Therefore, here are some great ideas of what to do during your stay in Vietnam. Pre-booking online will make your stay safe and comfortable*:
Cash And Cards
In Vietnam, you pay in Dong. It has been the country’s currency since 1978.
Due to inflation, over the years, banknotes are getting larger. Today, the smallest bill is 10,000 Dong and the largest one 500,000. That’s your chance to be a millionaire.
Banknotes with denominations of 5,000 Dong and under are not being printed anymore, yet still in circulation.
Vietnam is getting more and more touristy, hence, credit cards are widely accepted. Obviously, you can get cash at ATMs. Beware that not every ATM works with every international card. Don’t freak out, just try a teller from a different bank.
One US-Dollar equals 23,024 Dong (VND) and one €uro 28,021 Dong (VND) as per January 2021. However, here you can check the current rate.
You probably guessed so, Vietnamese speak Vietnamese. Although the language is not related to Chinese, the vast majority of its vocabulary consists of words of Chinese origin. This has to do with the political dominance of China over Vietnam, which lasted for 1000 years. At that time, Chinese became the language of the country’s ruling class.
After the end of Chinese rule over Vietnam, the Vietnamese tongue became more important again. However, the language was written in Chinese characters.
With the European missionaries, European languages, especially French, were introduced. After Vietnam became a French colony in the late 19th century, French became the official and educational language. Many words from French came into the Vietnamese language as loan words. In 1910, the French colonial administration officially introduced the Latin script.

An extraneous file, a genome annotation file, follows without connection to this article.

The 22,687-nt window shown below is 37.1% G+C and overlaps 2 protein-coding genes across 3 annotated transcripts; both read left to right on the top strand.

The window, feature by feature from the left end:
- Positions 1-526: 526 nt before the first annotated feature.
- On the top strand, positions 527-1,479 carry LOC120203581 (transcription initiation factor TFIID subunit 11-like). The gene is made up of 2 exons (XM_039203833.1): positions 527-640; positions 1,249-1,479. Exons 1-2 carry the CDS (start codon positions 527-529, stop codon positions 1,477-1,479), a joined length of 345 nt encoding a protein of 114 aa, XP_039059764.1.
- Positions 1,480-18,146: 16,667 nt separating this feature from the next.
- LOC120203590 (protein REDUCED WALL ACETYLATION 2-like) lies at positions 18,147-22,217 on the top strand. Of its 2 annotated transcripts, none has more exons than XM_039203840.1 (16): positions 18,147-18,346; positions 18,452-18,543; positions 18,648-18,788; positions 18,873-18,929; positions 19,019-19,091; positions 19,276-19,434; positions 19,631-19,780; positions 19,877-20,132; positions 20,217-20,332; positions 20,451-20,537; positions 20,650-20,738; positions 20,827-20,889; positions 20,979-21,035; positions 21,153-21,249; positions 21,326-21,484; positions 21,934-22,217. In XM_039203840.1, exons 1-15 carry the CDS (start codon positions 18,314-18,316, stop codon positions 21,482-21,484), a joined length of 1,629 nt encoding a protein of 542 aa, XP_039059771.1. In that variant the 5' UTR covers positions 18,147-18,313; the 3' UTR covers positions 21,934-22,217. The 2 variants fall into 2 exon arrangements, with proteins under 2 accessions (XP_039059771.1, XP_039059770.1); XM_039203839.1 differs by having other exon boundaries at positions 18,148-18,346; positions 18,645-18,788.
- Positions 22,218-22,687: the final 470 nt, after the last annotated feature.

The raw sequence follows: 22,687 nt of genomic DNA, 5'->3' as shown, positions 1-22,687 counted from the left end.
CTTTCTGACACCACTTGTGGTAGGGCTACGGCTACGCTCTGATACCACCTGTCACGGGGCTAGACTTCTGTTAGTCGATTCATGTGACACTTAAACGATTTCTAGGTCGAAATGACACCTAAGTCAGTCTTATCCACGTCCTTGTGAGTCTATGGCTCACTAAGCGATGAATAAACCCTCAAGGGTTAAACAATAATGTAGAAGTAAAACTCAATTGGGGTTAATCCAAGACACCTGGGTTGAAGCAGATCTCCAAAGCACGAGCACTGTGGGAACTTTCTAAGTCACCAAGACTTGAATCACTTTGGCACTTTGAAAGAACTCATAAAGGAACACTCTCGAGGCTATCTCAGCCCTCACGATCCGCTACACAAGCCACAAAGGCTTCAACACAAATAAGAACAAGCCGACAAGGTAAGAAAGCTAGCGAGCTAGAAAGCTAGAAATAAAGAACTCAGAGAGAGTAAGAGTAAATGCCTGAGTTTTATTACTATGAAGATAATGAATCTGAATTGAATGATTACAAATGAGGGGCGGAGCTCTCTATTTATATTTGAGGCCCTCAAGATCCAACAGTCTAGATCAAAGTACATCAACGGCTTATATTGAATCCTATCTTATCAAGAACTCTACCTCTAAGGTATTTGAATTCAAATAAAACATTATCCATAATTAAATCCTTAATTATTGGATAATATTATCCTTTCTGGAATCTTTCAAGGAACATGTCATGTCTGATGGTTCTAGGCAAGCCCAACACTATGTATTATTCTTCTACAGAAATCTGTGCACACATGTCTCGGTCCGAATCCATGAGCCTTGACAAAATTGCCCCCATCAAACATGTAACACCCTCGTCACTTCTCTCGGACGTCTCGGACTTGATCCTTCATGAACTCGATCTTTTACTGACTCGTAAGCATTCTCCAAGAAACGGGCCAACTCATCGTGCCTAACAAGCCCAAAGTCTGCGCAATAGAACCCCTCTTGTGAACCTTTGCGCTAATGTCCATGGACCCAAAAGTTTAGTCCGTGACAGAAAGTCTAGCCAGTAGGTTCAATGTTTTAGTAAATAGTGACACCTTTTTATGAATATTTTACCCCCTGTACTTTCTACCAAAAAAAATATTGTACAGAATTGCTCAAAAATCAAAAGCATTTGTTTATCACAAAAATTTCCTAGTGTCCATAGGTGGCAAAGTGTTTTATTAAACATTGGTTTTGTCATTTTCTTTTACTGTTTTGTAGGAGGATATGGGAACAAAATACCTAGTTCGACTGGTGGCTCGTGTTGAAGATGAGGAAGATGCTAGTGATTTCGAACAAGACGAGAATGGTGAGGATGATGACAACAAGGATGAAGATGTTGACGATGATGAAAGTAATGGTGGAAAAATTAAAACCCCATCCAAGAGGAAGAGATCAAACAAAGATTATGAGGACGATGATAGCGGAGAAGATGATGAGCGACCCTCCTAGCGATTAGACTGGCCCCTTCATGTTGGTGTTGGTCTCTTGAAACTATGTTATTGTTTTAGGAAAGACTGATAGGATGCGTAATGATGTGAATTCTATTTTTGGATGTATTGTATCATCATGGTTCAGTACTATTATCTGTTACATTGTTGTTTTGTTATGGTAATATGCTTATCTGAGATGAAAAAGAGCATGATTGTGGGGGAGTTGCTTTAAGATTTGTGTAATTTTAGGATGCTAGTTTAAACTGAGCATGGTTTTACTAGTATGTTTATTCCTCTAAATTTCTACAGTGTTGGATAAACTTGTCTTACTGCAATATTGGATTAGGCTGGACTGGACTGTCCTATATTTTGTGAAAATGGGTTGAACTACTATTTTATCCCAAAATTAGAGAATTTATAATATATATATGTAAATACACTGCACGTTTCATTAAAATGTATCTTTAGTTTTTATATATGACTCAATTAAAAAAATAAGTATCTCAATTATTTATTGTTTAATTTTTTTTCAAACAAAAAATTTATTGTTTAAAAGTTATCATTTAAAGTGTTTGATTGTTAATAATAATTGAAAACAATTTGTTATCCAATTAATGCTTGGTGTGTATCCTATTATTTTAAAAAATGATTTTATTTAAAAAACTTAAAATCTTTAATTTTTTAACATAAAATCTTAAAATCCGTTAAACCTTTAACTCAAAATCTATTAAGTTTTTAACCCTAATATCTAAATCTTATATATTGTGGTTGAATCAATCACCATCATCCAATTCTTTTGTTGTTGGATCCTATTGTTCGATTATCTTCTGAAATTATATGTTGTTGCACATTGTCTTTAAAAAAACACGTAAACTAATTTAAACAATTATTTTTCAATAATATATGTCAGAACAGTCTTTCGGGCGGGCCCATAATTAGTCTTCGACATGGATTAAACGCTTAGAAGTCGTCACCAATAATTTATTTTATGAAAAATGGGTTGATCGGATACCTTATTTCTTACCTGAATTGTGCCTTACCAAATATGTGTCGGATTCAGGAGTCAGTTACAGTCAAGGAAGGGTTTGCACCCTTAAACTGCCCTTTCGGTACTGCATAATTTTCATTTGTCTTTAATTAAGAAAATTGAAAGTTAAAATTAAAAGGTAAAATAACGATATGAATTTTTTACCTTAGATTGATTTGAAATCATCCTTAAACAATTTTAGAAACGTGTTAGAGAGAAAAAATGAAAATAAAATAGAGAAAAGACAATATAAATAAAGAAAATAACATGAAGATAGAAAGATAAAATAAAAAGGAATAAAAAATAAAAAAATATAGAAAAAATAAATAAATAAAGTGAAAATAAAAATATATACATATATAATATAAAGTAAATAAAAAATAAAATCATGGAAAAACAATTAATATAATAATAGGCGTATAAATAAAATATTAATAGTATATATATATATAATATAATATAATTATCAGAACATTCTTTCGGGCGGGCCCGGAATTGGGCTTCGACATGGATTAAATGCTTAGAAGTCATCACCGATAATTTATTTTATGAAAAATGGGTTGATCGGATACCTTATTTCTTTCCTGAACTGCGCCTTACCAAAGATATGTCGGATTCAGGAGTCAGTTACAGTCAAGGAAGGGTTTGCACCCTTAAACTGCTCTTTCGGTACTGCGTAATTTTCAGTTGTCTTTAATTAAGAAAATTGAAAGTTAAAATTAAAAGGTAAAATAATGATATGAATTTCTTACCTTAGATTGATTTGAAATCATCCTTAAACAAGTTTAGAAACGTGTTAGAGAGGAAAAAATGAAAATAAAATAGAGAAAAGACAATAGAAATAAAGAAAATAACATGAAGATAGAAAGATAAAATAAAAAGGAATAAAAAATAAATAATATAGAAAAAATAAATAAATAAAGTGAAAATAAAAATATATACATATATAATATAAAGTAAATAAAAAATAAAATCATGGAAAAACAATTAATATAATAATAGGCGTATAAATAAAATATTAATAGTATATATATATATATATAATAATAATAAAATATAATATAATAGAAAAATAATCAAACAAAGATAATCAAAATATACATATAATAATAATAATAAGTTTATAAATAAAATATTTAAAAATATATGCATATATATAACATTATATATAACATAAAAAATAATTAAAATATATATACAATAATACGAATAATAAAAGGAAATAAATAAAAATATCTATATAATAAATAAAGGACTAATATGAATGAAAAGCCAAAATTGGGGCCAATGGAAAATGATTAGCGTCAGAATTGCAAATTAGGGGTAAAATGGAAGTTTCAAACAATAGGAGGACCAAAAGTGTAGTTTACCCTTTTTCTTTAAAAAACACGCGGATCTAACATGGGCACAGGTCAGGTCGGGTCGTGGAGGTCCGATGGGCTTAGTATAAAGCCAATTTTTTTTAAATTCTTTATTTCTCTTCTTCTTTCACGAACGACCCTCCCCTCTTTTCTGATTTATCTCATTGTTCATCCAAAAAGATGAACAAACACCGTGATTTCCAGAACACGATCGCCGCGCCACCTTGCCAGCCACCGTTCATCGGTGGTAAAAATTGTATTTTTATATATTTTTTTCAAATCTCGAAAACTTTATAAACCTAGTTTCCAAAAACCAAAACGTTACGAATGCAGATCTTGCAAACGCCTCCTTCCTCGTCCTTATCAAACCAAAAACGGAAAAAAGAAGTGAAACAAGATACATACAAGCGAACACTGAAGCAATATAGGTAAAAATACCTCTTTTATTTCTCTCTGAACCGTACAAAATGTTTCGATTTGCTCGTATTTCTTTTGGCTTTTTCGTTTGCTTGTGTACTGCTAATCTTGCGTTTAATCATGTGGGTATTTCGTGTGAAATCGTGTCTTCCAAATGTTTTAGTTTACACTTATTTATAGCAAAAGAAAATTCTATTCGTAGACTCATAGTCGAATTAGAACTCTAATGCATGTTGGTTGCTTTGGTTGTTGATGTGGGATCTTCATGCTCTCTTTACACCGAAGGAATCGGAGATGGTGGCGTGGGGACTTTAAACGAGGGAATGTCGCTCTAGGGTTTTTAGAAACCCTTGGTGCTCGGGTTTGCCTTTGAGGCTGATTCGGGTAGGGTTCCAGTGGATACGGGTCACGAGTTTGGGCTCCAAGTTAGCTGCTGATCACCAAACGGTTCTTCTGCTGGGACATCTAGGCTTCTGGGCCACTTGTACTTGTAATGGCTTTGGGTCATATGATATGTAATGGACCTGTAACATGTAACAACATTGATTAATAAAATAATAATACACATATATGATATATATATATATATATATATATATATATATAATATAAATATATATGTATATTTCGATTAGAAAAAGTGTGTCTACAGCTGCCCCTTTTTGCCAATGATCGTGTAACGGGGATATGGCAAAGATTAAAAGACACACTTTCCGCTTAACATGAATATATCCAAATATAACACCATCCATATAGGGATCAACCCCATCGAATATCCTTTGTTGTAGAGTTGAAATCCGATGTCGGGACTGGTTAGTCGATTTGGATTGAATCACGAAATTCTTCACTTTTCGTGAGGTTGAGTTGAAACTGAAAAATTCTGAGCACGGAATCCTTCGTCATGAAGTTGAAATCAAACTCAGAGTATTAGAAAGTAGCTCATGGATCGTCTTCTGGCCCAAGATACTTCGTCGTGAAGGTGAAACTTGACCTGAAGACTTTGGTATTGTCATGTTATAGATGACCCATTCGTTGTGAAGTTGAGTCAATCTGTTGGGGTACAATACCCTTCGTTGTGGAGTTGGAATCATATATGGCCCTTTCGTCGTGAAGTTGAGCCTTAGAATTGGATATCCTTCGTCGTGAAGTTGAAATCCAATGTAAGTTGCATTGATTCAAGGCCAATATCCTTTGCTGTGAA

This being said, I don’t presume that you’ll learn this complex language just to go on a vacation. However, it’s a nice gesture to say at least the greeting xin chào – pronounced sin tchao – as well as cam on – pronounced almost like come on – instead of thank you.
Talk to Me
Especially young Vietnamese seem to be keen learn the English language. And they also do it by asking westerners to practice with them. I find that actually quite sweet and it’s a lovely experience spending an afternoon on a park bench chatting with some giggling Vietnamese students.
Communication and Connection
Like during most of my trips where European roaming is not available, I did not get a national SIM-card. I rather used free Wi-Fi. There was a connection to the internet without any issue at basically every eatery or café and, of course, hotel. Worked like a charm.
But if you insist on being online 24/7, you can get a national SIM-card. From the four companies in Vietnam, Viettel has the largest network. It is closely followed by Vinaphone. The other two are not recommendable although Vietnamobile is the cheapest.
In Vietnam, plug types A, B, and C are the official standard.
The standard voltage is 220 V and the frequency 50 Hz.
But as you know, nowadays, all these chargers for phones and readers and computers have integrated adapters so that different voltage and frequency don’t really matter.
Gone are the days when you blew your electric appliances since you forgot to switch them from 110 to 220…good times.
By the way, you’ll find this kind of practical travel info in my post World’s Most Complete Travel Information – an indispensable globetrotter-classic.
Places I Have Visited
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Note: I’m completing, editing, and updating this post regularly – last in January 2021.